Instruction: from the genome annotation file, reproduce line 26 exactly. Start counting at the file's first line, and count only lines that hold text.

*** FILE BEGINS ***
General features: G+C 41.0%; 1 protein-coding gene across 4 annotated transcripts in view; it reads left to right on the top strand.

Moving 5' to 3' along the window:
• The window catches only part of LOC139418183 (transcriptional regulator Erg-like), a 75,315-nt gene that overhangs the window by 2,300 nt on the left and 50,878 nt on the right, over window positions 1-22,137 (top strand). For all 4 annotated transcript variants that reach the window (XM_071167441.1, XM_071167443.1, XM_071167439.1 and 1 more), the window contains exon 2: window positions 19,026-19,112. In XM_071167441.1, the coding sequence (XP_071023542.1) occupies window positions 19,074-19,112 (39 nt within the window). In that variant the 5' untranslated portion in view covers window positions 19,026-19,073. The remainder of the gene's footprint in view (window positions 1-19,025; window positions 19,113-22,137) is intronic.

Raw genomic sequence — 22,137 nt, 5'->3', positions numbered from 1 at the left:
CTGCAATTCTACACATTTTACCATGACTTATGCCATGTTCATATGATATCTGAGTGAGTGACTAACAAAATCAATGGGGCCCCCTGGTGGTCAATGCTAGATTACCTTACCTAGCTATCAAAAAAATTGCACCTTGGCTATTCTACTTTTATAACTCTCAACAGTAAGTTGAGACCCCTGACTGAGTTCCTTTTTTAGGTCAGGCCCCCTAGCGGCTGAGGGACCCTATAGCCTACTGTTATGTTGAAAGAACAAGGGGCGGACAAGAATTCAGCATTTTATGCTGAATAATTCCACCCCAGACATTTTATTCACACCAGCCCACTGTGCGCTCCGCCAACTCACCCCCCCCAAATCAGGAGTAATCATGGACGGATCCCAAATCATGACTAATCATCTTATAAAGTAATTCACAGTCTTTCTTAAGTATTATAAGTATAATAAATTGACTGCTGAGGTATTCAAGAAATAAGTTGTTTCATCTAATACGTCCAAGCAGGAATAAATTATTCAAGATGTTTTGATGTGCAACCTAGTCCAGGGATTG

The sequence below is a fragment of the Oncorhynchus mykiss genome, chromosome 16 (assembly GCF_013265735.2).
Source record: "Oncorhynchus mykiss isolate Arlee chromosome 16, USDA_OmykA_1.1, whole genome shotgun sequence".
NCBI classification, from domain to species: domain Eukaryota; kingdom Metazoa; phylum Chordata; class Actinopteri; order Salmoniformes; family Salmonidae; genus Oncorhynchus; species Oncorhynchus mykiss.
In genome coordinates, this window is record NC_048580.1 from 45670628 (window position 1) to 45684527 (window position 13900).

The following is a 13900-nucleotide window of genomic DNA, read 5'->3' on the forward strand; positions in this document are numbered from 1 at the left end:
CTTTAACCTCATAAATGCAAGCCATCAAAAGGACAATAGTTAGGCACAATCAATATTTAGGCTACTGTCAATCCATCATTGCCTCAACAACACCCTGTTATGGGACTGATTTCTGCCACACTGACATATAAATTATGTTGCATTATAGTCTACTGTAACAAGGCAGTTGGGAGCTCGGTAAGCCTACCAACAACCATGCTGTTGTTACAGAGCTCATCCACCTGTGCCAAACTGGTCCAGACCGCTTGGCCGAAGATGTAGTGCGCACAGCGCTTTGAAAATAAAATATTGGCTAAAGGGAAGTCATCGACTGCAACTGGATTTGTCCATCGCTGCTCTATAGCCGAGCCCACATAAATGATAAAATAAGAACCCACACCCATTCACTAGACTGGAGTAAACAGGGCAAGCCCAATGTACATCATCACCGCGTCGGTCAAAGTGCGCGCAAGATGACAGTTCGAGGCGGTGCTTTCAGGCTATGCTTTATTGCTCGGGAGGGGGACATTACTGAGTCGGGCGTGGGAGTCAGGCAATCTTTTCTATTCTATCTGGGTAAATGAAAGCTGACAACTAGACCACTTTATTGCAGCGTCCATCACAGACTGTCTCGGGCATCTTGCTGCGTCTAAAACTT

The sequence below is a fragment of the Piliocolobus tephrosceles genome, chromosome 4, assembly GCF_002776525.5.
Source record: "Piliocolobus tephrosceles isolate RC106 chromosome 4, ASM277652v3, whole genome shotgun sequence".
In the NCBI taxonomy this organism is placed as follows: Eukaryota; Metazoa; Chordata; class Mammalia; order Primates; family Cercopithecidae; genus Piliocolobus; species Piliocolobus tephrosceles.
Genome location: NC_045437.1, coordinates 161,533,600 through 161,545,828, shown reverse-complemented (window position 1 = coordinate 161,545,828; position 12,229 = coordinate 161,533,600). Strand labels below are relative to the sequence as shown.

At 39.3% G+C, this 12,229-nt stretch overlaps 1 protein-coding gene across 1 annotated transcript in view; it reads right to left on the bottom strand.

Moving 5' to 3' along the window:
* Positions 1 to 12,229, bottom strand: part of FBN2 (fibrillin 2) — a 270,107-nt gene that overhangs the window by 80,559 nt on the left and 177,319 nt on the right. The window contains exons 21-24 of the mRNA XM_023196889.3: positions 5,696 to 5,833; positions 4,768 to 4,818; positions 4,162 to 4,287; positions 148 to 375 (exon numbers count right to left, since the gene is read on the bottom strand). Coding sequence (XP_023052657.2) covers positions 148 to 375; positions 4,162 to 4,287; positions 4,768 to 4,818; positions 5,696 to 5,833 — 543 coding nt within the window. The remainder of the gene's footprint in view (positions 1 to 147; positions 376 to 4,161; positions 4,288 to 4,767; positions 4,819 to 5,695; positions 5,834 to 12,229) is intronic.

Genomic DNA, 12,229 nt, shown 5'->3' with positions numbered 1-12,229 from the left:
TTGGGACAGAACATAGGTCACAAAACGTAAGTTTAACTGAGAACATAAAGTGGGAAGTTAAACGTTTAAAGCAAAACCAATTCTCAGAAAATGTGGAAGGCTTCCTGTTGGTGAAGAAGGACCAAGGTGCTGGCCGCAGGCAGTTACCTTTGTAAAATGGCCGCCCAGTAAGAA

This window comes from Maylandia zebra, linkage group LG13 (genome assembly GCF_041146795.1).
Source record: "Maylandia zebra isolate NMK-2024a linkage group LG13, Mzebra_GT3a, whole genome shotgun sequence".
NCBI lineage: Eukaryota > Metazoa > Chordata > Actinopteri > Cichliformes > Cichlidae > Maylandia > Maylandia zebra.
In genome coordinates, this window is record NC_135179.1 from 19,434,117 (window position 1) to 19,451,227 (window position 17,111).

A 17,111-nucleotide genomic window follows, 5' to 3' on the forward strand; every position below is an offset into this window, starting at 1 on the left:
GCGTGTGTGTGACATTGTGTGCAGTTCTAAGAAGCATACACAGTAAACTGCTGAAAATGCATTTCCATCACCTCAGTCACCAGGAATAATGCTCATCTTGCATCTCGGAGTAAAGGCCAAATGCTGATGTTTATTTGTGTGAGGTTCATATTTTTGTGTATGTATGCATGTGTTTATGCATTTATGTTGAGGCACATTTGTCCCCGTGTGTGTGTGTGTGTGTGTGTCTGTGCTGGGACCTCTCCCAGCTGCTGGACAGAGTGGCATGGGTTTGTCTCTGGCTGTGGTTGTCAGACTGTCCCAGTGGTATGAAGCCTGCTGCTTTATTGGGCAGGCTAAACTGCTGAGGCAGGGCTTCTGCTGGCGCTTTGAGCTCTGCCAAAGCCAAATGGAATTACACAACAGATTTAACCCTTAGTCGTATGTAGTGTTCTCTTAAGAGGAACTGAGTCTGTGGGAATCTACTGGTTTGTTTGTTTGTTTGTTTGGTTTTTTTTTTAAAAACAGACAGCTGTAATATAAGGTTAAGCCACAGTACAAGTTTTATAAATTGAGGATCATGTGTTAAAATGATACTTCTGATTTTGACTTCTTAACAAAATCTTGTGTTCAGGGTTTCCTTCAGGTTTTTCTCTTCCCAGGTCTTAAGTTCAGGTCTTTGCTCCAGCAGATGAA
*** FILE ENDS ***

GCGTGTGTGTGACATTGTGTGCAGTTCTAAGAAGCATACACAGTAAACTGCTGAAAATGCATTTCCATCACCTCAGTCACCAGGAATAATGCTCATCTTGCATCTCGGAGTAAAGGCCAAATGCTGATGTTTATTTGTGTGAGGTTCATATTTTTGTGTATGTATGCATGTGTTTATGCATTTATGTTGAGGCACATTTGTCCCCGTGTGTGTGTGTGTGTGTGTGTCTGTGCTGGGACCTCTCCCAGCTGCTGGACAGAGTGGCATGGGTTTGTCTCTGGCTGTGGTTGTCAGACTGTCCCAGTGGTATGAAGCCTGCTGCTTTATTGGGCAGGCTAAACTGCTGAGGCAGGGCTTCTGCTGGCGCTTTGAGCTCTGCCAAAGCCAAATGGAATTACACAACAGATTTAACCCTTAGTCGTATGTAGTGTTCTCTTAAGAGGAACTGAGTCTGTGGGAATCTACTGGTTTGTTTGTTTGTTTGTTTGGTTTTTTTTTTAAAAACAGACAGCTGTAATATAAGGTTAAGCCACAGTACAAGTTTTATAAATTGAGGATCATGTGTTAAAATGATACTTCTGATTTTGACTTCTTAACAAAATCTTGTGTTCAGGGTTTCCTTCAGGTTTTTCTCTTCCCAGGTCTTAAGTTCAGGTCTTTGCTCCAGCAGATGAA